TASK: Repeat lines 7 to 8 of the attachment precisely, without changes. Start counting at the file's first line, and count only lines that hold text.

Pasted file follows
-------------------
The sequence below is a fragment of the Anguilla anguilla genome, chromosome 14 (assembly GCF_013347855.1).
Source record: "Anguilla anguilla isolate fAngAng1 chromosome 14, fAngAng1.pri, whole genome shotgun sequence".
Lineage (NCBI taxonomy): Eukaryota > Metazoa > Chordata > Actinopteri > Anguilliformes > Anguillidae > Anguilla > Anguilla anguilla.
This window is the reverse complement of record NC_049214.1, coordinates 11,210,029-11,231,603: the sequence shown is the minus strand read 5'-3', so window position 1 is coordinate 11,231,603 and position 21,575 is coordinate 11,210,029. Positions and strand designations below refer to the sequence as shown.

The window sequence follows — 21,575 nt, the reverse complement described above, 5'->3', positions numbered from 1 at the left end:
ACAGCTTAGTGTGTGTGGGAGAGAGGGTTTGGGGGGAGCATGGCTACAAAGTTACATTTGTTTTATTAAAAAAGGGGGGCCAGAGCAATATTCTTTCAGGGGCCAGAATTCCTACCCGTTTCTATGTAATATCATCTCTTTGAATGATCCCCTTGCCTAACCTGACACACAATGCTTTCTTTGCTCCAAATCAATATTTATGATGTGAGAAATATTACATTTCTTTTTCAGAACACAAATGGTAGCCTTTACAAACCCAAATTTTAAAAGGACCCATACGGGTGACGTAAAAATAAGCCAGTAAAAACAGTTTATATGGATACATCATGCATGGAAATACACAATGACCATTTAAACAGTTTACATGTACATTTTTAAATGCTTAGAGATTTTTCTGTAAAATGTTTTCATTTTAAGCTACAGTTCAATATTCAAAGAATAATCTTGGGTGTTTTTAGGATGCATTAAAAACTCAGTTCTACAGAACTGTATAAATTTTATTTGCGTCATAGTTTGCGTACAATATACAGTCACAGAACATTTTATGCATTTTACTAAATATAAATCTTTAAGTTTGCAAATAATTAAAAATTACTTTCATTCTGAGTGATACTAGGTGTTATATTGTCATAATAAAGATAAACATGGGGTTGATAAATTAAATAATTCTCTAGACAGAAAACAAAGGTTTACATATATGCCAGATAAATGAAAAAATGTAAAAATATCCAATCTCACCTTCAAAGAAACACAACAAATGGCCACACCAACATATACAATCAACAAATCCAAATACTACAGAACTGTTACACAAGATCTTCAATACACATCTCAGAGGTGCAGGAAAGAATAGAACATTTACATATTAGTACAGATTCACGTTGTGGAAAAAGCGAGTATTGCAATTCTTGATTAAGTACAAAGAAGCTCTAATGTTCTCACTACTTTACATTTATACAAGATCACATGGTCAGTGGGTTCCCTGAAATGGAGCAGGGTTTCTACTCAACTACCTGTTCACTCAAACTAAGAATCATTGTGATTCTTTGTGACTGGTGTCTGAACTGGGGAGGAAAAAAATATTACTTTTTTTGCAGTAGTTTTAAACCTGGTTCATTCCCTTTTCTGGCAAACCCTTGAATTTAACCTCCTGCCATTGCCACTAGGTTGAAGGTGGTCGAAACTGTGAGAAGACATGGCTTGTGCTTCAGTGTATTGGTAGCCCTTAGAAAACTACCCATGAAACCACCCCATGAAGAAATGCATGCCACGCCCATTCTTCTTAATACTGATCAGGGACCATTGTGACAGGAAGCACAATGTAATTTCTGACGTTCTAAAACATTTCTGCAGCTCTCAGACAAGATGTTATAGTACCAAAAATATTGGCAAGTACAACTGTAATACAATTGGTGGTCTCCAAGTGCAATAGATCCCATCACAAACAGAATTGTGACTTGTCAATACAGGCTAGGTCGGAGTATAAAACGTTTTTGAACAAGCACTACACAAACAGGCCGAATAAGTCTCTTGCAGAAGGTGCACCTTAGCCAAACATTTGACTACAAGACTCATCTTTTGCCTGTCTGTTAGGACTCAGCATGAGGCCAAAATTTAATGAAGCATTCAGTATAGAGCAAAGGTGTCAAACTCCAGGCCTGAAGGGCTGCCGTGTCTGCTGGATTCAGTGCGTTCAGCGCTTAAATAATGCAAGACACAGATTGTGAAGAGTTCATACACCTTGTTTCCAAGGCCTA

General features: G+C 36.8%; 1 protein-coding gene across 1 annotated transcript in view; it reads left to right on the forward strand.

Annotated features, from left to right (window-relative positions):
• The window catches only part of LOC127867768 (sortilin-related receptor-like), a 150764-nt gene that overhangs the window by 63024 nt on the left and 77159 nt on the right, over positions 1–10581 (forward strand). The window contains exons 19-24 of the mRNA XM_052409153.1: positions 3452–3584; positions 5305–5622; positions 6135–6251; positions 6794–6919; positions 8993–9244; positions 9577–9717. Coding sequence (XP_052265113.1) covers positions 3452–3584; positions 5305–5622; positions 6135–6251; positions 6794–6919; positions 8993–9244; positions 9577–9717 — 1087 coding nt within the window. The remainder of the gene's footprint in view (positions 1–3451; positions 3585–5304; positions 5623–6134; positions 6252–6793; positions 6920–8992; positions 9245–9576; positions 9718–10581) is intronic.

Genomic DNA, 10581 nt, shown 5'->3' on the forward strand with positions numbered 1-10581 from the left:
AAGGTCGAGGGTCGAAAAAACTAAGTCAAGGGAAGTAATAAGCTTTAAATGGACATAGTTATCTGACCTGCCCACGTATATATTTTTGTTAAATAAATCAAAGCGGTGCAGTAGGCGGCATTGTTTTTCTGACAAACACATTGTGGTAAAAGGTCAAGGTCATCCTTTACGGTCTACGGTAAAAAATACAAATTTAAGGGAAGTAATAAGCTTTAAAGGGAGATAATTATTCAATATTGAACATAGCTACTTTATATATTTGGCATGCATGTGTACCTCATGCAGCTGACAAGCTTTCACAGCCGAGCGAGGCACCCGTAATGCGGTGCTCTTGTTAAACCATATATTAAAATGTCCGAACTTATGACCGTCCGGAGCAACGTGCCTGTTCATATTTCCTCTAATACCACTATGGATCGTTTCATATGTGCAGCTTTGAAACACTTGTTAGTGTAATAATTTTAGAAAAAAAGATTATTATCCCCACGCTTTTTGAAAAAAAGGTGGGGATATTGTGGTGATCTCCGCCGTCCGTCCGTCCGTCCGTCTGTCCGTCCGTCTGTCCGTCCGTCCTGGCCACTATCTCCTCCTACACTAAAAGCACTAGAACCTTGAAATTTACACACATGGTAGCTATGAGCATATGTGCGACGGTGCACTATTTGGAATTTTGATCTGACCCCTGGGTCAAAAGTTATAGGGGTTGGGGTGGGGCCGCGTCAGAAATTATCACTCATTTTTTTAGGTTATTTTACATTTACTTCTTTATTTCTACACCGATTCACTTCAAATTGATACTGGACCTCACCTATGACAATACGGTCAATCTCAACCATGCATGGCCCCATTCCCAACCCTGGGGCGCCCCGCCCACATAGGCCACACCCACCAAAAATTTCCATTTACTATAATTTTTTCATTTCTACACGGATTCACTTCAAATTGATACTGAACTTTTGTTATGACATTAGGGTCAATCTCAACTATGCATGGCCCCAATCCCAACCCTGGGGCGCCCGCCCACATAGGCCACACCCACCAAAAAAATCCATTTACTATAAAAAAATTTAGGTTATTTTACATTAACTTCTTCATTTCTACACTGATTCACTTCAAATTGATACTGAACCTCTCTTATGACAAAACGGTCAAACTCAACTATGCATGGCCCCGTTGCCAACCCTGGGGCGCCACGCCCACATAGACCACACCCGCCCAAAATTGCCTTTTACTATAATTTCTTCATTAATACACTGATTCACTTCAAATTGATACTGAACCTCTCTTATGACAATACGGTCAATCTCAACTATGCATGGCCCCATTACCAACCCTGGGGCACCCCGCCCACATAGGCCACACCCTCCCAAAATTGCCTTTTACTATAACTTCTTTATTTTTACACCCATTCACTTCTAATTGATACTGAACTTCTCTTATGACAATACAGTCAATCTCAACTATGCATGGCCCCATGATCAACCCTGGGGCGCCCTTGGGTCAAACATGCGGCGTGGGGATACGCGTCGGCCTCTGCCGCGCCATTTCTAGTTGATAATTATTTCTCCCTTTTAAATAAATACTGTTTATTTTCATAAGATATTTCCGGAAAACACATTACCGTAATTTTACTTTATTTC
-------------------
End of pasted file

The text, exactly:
General features: G+C 36.8%; 1 protein-coding gene across 1 annotated transcript in view; it reads left to right on the forward strand.

Annotated features, from left to right (window-relative positions):